Illinois football players enjoyed four days of rest before resuming practices Thursday. But Illini coaches had no such opportunity. Defensive coordinator Vic Koenning shares what he did from Sunday until today.
"We went on the road recruiting. I got back yesterday and watched the better part of four Michigan games and started putting together a game plan.
"I can't speak for the rest of the coaches. When you leave on recruiting Sunday and get back Wednesday night, and then turn around and practice this morning, it's hard work, a hard job. Some of the most criticized jobs in America are politicians and coaches."
Also the most tiring. At least Koenning was encouraged by the attitude and performance of the team after suffering three straight defeats.
"In practice, it was just our base stuff. Just getting back to playing football a little bit. The guys practiced hard and with good intensity. I think they've still got a little bad taste in their mouths. We all probably do.
"Losing gives you that. When losing stops giving you that, then you're a loser. I don't think we have many of those on our team."
Someone in media asked whether changes would be made in the secondary after one player missed an assignment on a pass play late in the Penn State game that helped lead to the winning touchdown.
"I'm usually pretty good about not calling anybody out. We're gonna assess what's best for the team. We also think about the big picture, what's best for the kid and the team. Obviously, that's something that will be addressed.
"We got no pass rush on that either. For some reason, guys quit rushing as hard, or they blocked better. I know what that answer is, but I don't want to comment on it. We've just got to play better. We didn't make plays in that last drive we made earlier in the game."
Last year, the Illini defense tired late in games due to lack of depth. Koenning admitted that may be a problem at times this year also. Regardless, he couldn't be prouder of the way his players responded throughout the Penn State game.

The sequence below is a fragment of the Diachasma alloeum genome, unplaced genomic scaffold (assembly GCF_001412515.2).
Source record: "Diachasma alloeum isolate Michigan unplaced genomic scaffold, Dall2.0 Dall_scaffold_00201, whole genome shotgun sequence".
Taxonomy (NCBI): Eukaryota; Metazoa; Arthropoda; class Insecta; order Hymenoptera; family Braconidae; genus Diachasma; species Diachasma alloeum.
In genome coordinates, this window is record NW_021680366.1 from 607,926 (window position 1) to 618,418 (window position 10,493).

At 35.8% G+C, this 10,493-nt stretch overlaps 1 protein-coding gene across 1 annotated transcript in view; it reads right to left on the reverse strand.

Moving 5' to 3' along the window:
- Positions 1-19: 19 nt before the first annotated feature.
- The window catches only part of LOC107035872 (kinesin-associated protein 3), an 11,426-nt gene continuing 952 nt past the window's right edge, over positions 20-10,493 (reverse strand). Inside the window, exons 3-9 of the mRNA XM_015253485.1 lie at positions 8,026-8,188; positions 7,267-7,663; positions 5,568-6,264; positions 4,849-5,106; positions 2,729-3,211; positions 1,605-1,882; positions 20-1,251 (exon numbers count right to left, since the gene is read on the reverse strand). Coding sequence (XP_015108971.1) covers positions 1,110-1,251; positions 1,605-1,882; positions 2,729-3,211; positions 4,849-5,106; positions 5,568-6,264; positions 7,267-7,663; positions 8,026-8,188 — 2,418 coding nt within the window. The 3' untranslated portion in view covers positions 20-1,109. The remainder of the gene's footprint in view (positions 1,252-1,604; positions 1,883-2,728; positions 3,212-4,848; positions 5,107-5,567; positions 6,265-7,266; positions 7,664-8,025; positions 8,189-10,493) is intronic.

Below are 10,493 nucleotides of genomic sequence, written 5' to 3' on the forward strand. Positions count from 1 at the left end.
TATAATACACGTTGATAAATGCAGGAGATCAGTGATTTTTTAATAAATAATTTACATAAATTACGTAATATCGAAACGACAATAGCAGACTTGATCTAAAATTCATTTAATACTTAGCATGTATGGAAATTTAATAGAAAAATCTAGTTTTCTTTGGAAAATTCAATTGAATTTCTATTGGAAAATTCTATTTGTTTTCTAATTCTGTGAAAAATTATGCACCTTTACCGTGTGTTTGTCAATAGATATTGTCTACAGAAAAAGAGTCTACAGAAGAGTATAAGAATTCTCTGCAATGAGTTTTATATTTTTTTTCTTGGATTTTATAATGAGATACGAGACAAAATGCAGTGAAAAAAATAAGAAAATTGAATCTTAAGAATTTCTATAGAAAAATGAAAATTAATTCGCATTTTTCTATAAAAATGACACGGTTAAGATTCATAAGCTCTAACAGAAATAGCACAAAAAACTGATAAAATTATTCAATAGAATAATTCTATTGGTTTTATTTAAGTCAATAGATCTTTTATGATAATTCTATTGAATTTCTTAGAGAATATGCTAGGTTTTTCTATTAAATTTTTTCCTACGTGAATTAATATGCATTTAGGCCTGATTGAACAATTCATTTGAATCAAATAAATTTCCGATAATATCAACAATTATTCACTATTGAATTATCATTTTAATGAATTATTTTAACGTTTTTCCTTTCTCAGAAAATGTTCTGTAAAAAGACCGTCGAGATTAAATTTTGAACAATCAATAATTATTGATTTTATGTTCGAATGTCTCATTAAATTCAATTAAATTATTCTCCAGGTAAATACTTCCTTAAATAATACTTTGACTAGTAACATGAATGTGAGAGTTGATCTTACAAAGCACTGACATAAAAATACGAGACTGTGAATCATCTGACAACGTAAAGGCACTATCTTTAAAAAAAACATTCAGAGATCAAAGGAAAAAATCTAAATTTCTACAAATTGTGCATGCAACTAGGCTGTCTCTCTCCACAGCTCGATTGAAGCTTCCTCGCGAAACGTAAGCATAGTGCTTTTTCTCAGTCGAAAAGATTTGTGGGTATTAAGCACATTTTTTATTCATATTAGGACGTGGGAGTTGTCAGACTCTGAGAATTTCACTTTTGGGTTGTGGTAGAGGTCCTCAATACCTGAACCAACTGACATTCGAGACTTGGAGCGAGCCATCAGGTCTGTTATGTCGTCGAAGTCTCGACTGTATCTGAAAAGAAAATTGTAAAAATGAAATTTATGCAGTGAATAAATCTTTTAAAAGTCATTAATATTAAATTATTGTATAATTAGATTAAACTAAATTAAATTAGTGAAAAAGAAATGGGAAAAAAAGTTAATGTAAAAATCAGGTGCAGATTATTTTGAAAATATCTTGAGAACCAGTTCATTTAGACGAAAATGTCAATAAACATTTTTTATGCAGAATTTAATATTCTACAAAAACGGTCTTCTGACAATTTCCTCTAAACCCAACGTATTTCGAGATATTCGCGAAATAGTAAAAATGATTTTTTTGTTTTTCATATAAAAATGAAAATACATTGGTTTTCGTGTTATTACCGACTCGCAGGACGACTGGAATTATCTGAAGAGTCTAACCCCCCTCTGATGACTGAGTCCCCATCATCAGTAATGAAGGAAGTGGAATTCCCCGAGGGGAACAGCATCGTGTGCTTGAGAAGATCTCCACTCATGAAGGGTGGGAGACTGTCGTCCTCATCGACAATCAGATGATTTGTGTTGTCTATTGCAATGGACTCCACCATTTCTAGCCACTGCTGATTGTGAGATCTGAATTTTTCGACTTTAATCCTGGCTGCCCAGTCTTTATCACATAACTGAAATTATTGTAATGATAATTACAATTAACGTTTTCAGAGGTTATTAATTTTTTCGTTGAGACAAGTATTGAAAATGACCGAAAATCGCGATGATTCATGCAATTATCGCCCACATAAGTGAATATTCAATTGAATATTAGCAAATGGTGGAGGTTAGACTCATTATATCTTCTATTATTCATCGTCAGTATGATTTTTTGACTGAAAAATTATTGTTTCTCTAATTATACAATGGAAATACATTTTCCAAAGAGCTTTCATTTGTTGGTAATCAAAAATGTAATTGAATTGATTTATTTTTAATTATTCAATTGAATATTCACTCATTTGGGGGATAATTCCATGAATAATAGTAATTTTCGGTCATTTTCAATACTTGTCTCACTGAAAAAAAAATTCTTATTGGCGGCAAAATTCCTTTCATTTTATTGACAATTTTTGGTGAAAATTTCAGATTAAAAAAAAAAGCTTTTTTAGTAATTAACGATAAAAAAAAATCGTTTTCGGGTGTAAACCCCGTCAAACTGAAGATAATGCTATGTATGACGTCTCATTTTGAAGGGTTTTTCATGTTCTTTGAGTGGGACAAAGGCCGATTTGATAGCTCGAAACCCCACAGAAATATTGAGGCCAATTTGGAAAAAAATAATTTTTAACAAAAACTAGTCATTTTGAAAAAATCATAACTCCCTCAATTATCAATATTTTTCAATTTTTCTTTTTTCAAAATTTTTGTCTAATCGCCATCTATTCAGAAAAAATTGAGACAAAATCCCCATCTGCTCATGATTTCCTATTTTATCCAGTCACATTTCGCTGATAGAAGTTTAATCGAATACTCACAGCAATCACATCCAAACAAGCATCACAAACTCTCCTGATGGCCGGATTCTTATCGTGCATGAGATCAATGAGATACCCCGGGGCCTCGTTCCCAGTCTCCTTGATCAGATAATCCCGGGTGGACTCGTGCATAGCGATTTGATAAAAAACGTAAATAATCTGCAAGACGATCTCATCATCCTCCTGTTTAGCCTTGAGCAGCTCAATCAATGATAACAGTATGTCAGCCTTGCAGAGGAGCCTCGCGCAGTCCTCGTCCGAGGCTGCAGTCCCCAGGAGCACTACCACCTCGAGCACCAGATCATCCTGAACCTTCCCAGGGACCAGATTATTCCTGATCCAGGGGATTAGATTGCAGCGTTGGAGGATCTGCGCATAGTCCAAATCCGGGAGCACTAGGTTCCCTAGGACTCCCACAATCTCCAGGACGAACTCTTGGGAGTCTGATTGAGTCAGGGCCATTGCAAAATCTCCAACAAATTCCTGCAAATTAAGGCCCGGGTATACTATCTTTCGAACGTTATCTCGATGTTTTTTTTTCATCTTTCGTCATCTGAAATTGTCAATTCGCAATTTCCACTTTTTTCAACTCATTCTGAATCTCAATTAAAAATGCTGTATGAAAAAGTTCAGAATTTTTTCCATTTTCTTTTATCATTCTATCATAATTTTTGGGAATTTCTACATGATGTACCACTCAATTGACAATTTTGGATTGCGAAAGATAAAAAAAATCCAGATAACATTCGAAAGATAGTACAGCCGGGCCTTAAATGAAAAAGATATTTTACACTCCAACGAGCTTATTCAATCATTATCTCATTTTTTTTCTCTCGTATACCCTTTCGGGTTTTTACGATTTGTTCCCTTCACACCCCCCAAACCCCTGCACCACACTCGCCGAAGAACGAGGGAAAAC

"Our guys were awesome on the sideline. They probably had more fun in that game than I've seen them have forever. It was a type of attitude I had never seen in a few guys. It was awesome.
"I hope we've gotten over the hump and realize it doesn't matter. Just go out and play as hard as we can. Give it everything we've got, throw it out there. If we'll play like that, then that's all anybody can ask. You try to put them in the best positions and let them play. If they're good enough, great. If not, then that's partly recruiting."
The Illini will soon begin preparations for the upcoming home game with Michigan a week from Saturday. The Illini changed their defensive approach to account for swift Wolverine quarterback Denard Robinson last year, and they ended up permitting a scoring onslaught.
While the Illini sought to contain Robinson's runs, UM's first play from scrimmage was a long TD bomb, and everything snowballed from there.
"We probably overemphasized that last year. That first play, everybody was looking at him, and he threw the ball. The guy's running right by us. They run that same play this year, believe it or not."
Koenning will likely try a different approach this time, out of necessity.
"I think we need to concentrate on stopping Michigan because they've got a lot of other good players. Stopping the running backs and receivers. Their line blocked us handily last year. That's who we need to concentrate on stopping."
Koenning says new head coach Brady Hoke is employing a mixture of former coach Rich Rodriguez's offense with his preferred approach.
"Some of it is the same, some of it is different. Some of it is Rich Rod's stuff, but a lot of other people run that offense too. They've combined that with power. Now they've got the two quarterback system going. We'll try to come up with a plan that fits our players best and go from there."
The Illini players got some rest, but Koenning and his fellow staffers didn't. They must continue to toe the line. There is still much at stake, and they want to do everything in their power to earn more wins.